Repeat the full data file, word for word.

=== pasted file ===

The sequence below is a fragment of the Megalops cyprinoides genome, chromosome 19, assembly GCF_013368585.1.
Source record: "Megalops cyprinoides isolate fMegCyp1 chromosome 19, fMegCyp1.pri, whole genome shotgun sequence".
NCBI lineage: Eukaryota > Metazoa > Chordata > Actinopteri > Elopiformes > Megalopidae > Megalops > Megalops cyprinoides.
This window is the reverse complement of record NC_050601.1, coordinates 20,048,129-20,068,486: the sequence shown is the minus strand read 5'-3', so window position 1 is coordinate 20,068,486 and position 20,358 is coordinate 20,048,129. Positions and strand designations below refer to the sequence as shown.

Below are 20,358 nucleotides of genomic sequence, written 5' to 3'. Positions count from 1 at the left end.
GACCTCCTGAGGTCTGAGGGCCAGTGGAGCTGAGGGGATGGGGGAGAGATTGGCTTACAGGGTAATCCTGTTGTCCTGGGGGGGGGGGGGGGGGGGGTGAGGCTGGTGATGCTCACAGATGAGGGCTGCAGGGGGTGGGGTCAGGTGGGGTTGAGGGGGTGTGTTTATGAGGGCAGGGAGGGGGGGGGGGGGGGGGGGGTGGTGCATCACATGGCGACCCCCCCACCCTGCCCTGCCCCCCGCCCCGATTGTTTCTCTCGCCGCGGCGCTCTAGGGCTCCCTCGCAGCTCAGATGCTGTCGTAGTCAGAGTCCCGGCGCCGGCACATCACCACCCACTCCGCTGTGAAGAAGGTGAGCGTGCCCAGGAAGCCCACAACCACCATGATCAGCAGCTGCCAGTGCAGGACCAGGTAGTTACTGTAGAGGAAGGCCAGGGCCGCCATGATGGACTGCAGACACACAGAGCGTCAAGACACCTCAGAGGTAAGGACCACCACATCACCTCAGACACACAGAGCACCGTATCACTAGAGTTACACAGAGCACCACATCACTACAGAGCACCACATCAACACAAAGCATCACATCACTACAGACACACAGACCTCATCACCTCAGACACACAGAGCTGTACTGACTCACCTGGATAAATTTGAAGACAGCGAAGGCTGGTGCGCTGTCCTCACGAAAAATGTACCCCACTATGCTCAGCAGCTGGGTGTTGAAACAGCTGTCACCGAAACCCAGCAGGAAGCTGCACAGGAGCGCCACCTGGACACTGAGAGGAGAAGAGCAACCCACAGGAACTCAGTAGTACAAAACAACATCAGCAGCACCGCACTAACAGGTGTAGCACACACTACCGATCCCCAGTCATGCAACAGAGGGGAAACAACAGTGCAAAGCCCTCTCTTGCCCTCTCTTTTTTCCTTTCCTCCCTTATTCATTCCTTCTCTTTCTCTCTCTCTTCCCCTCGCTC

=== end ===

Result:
The sequence below is a fragment of the Megalops cyprinoides genome, chromosome 19, assembly GCF_013368585.1.
Source record: "Megalops cyprinoides isolate fMegCyp1 chromosome 19, fMegCyp1.pri, whole genome shotgun sequence".
NCBI lineage: Eukaryota > Metazoa > Chordata > Actinopteri > Elopiformes > Megalopidae > Megalops > Megalops cyprinoides.
This window is the reverse complement of record NC_050601.1, coordinates 20,048,129-20,068,486: the sequence shown is the minus strand read 5'-3', so window position 1 is coordinate 20,068,486 and position 20,358 is coordinate 20,048,129. Positions and strand designations below refer to the sequence as shown.

Below are 20,358 nucleotides of genomic sequence, written 5' to 3'. Positions count from 1 at the left end.
GACCTCCTGAGGTCTGAGGGCCAGTGGAGCTGAGGGGATGGGGGAGAGATTGGCTTACAGGGTAATCCTGTTGTCCTGGGGGGGGGGGGGGGGGGGGTGAGGCTGGTGATGCTCACAGATGAGGGCTGCAGGGGGTGGGGTCAGGTGGGGTTGAGGGGGTGTGTTTATGAGGGCAGGGAGGGGGGGGGGGGGGGGGGGGTGGTGCATCACATGGCGACCCCCCCACCCTGCCCTGCCCCCCGCCCCGATTGTTTCTCTCGCCGCGGCGCTCTAGGGCTCCCTCGCAGCTCAGATGCTGTCGTAGTCAGAGTCCCGGCGCCGGCACATCACCACCCACTCCGCTGTGAAGAAGGTGAGCGTGCCCAGGAAGCCCACAACCACCATGATCAGCAGCTGCCAGTGCAGGACCAGGTAGTTACTGTAGAGGAAGGCCAGGGCCGCCATGATGGACTGCAGACACACAGAGCGTCAAGACACCTCAGAGGTAAGGACCACCACATCACCTCAGACACACAGAGCACCGTATCACTAGAGTTACACAGAGCACCACATCACTACAGAGCACCACATCAACACAAAGCATCACATCACTACAGACACACAGACCTCATCACCTCAGACACACAGAGCTGTACTGACTCACCTGGATAAATTTGAAGACAGCGAAGGCTGGTGCGCTGTCCTCACGAAAAATGTACCCCACTATGCTCAGCAGCTGGGTGTTGAAACAGCTGTCACCGAAACCCAGCAGGAAGCTGCACAGGAGCGCCACCTGGACACTGAGAGGAGAAGAGCAACCCACAGGAACTCAGTAGTACAAAACAACATCAGCAGCACCGCACTAACAGGTGTAGCACACACTACCGATCCCCAGTCATGCAACAGAGGGGAAACAACAGTGCAAAGCCCTCTCTTGCCCTCTCTTTTTTCCTTTCCTCCCTTATTCATTCCTTCTCTTTCTCTCTCTCTTCCCCTCGCTC